Sri Lankan President Gotabaya Rajapaksa suspends Parliament; leaves for Singapore

Officials said that the President of Sri Lanka was on a private visit, believed to be for medical purposes.

Updated - December 13, 2021 12:06 pm IST

Published - December 13, 2021 12:02 pm IST - Colombo:

 Gotabaya Rajapaksa

Gotabaya Rajapaksa

In an unusual move, Sri Lankan President Gotabaya Rajapaksa has prorogued Parliament for one week and left for Singapore on an unscheduled visit.

There was no immediate comment from the government on Mr. Rajapaksa’s decision to suspend Parliament for a week.

Parliament, which ended its sessions on Friday, was originally set to convene on January 11. It will now convene on January 18.

President Rajapaksa, through an extraordinary gazette notification dated December 12, suspended the Assembly.

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“I do by this proclamation prorogue Parliament with effect from midnight of the Twelfth day of December, Two Thousand and Twenty One and hereby fix the Eighteenth day of January Two Thousand and Twenty Two at 10 a.m. for the commencement of the next session and summon Parliament to meet…..” the gazette notification read.

Hours after proroguing Parliament, Gotabaya, 72, left for Singapore on an unscheduled visit.

Presidential officials said that he was on a private visit, believed to be for medical purposes.

Two key issues billed for discussions during Monday’s Cabinet meeting would not be taken up, Energy Minister Udaya Gammanpila told reporters.

The weekly Cabinet meeting was to discuss the possibility of Sri Lanka going for a bailout package from the International Monetary Fund (IMF) in view of the severe foreign currency crisis.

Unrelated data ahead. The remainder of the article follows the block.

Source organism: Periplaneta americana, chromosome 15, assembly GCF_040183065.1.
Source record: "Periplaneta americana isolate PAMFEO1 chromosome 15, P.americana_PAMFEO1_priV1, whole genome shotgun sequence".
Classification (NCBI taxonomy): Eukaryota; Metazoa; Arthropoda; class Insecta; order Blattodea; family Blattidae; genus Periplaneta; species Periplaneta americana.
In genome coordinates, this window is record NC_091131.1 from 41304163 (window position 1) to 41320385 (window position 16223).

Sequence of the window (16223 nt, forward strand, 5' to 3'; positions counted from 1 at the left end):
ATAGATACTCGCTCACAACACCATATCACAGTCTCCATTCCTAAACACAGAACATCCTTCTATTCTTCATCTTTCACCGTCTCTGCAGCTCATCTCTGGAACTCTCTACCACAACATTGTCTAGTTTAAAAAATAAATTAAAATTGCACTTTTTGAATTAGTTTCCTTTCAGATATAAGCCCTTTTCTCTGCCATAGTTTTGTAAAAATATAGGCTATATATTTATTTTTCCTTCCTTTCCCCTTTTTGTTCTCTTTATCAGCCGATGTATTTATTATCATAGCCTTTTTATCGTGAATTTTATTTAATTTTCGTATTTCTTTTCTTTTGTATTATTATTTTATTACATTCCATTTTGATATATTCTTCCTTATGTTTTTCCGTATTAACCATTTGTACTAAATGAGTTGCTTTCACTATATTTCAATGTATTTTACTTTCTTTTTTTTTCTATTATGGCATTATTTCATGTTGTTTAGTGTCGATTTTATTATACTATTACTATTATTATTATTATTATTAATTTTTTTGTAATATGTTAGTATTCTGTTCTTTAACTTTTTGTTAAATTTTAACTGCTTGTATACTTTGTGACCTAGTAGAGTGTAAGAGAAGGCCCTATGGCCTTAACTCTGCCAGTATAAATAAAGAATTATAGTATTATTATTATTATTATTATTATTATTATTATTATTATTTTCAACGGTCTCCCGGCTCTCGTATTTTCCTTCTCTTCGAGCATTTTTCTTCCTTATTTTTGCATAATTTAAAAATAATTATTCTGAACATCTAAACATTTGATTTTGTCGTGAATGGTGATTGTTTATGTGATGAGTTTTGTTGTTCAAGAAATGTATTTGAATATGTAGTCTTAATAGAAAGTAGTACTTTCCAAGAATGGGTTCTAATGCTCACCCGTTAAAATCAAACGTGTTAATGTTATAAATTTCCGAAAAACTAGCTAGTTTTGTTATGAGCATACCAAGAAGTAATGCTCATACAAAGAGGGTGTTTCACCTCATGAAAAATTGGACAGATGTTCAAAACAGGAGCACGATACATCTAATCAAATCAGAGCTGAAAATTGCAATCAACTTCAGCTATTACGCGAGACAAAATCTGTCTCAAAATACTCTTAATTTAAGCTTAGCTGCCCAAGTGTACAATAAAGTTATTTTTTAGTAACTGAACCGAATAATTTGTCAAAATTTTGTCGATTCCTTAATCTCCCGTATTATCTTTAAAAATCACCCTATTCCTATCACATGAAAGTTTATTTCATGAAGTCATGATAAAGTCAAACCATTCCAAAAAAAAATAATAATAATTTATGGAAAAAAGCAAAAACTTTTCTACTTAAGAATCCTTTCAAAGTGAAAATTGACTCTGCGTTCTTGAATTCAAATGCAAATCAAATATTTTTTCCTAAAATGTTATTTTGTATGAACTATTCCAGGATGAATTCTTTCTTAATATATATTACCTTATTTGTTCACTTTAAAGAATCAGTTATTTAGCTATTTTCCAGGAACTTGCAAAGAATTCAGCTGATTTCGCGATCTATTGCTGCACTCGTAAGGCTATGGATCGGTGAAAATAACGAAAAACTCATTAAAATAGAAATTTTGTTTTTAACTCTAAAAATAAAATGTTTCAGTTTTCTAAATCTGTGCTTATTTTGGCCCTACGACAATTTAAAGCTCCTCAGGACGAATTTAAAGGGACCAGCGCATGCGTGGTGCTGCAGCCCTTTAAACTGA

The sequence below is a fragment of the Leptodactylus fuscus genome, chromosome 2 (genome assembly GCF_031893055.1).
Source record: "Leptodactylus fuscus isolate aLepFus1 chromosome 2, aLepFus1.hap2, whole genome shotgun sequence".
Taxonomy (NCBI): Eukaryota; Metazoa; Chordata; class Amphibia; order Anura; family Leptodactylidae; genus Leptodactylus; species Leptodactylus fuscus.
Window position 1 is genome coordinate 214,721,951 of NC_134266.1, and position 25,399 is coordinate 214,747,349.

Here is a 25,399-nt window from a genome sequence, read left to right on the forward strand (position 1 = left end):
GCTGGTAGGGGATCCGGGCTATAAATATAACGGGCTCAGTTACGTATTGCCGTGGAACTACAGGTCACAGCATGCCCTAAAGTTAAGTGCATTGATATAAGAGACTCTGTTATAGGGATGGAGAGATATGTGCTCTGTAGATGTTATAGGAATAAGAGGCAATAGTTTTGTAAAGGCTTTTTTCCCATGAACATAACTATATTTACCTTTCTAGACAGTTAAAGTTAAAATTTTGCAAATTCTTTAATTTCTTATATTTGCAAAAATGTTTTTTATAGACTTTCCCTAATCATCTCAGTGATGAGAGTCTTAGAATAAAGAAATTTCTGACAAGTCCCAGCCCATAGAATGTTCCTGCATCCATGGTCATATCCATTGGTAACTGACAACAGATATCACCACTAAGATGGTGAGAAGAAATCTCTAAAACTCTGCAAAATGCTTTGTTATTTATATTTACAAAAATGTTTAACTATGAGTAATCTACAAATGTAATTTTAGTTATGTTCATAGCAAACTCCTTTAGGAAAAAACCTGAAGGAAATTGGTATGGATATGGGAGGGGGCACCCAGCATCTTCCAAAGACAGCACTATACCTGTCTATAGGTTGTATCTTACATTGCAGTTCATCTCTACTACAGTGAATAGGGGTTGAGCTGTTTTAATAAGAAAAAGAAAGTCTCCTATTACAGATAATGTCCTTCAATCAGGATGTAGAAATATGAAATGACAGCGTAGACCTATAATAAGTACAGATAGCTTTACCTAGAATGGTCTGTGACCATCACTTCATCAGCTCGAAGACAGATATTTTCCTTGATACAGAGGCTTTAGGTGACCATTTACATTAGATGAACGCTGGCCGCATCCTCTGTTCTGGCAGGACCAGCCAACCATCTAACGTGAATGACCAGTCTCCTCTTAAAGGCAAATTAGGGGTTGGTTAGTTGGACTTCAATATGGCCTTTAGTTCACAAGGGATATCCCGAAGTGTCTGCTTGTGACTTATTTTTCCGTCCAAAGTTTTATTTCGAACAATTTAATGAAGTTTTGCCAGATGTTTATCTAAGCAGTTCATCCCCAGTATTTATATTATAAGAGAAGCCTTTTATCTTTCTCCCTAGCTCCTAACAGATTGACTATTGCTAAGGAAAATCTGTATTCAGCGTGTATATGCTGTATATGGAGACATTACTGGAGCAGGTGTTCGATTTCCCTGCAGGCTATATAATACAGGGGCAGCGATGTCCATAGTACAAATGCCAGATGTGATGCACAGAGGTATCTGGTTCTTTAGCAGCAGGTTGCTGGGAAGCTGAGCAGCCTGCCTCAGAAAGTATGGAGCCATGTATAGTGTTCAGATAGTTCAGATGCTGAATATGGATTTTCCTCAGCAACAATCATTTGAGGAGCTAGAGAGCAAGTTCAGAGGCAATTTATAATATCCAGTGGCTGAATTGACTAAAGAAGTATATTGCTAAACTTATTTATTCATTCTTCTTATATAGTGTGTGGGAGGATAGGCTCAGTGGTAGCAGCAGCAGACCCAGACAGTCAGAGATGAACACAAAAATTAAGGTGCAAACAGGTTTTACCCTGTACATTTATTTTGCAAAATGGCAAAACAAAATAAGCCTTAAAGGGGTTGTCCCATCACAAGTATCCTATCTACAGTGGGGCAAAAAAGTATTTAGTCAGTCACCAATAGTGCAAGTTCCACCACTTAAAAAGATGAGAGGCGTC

Sri Lanka’s foreign reserves have slipped to the lower level to suffice only a month’s imports.

The Cabinet was also scheduled to discuss a controversial power deal with a U.S. power company for which the government allies had expressed vehement Opposition.

The President’s action means all Standing Committees in Parliament would have to be reconstituted and reconvened.

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Two oversight committees on public enterprises and public accounts have been pointing to many irregularities in running state institutions.

The Assembly session dates and timings are set by political party leaders represented in Parliament in concurrence with the House Speaker.

However, the President has the power to prorogue Parliament under Article 70 of the Constitution.

During the prorogation, the Speaker continues to function and the members retain their membership even though they do not attend meetings of Parliament, according to the Colombo Gazette newspaper.

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